Friday, February 25, 2011

The Publicans

And the publican, standing afar off, would not lift up so much as [his] eyes unto heaven, but smote upon his breast, saying, God be merciful to me a sinner. Matt. 18:13

Among the Jews, the publican class—including both those who taxed the farms, and those who actually collected from the people—was regarded with unmingled detestation. They had a proverb, "Take not a wife out of a family where there is a publican, for they are all publicans."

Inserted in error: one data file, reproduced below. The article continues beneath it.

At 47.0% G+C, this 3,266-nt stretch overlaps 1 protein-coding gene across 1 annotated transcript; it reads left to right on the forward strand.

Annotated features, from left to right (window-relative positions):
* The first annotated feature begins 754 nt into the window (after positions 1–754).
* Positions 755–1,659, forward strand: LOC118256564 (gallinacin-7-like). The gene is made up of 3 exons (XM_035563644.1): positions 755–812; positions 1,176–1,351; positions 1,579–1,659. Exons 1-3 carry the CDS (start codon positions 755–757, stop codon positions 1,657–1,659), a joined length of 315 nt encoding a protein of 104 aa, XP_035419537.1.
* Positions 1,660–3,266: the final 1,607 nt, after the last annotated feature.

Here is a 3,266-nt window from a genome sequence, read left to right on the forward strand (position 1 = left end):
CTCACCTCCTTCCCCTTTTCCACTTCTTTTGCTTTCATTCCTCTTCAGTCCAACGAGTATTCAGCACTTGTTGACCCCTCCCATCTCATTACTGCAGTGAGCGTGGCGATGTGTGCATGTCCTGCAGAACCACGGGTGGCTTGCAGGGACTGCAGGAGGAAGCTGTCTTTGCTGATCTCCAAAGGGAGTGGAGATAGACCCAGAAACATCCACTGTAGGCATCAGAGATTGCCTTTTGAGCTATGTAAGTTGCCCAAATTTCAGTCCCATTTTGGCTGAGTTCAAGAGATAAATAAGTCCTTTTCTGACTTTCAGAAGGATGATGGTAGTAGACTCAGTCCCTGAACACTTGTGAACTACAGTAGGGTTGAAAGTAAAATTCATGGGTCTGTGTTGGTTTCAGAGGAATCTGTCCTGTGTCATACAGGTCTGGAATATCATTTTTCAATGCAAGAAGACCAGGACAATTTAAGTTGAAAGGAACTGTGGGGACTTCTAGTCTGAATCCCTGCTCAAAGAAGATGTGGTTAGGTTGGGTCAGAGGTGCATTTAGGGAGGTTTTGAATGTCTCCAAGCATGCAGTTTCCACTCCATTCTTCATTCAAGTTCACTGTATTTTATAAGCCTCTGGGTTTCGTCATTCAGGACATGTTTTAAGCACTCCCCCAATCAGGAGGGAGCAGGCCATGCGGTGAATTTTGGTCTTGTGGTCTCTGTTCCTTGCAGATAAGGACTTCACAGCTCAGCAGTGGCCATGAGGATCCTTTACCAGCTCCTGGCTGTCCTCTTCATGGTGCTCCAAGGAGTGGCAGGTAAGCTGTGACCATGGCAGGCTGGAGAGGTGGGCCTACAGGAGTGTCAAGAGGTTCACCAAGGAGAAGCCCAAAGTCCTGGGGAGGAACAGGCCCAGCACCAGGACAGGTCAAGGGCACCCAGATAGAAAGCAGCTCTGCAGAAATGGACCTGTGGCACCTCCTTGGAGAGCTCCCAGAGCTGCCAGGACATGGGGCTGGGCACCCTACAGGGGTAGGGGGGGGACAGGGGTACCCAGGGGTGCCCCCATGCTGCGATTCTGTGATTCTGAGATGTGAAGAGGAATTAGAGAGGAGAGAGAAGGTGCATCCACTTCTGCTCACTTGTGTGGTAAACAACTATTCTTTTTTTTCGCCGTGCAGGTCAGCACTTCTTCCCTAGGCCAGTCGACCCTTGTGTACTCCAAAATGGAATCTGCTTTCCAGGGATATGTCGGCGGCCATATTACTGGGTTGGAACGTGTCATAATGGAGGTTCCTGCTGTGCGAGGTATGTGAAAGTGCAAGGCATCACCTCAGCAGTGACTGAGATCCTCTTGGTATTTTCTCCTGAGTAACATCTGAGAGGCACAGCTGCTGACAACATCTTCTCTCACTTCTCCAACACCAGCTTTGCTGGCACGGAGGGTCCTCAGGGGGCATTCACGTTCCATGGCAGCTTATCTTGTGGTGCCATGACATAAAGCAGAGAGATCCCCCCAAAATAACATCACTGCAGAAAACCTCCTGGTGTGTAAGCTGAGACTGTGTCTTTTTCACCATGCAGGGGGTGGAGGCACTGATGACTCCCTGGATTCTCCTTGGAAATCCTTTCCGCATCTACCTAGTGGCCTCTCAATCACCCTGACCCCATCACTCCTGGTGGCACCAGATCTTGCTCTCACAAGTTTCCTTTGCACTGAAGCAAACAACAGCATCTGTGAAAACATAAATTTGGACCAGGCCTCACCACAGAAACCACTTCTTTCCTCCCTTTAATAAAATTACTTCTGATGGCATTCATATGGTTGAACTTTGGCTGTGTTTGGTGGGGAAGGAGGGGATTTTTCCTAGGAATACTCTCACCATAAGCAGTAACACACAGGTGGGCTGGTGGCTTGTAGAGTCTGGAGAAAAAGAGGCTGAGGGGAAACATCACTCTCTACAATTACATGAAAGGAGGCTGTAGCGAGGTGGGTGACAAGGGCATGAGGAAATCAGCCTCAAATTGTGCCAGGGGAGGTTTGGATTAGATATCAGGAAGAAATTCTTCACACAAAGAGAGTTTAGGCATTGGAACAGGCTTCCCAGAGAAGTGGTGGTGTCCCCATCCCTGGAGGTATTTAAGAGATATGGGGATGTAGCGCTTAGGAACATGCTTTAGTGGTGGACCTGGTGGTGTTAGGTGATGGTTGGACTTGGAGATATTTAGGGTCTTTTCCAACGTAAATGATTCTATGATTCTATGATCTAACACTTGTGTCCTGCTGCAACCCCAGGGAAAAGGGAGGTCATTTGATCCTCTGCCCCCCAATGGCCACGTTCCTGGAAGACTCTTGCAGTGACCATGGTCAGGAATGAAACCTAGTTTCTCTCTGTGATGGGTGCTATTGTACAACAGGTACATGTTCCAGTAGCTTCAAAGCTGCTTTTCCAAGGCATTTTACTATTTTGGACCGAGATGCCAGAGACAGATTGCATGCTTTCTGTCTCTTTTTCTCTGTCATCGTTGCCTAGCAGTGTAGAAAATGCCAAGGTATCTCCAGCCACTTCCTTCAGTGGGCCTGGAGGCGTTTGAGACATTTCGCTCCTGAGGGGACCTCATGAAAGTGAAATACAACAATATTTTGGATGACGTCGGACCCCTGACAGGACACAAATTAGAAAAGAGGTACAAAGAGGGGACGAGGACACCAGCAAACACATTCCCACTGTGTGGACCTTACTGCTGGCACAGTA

And it appears that the Gentiles did not think much better of this class. Xenophon said they were all robbers.

Theocritus, being asked which was the worst kind of wild beast, replied, "On the mountains, bears and lions; in cities, publicans and pettifoggers."

And another classical writer designates the life of a publican as "robbery beyond count, shameful greediness, a calling destitute of honor, a disgraceful traffic."

Jesus surely turned society's ideas on their head when he chose one of his disciples from this class.

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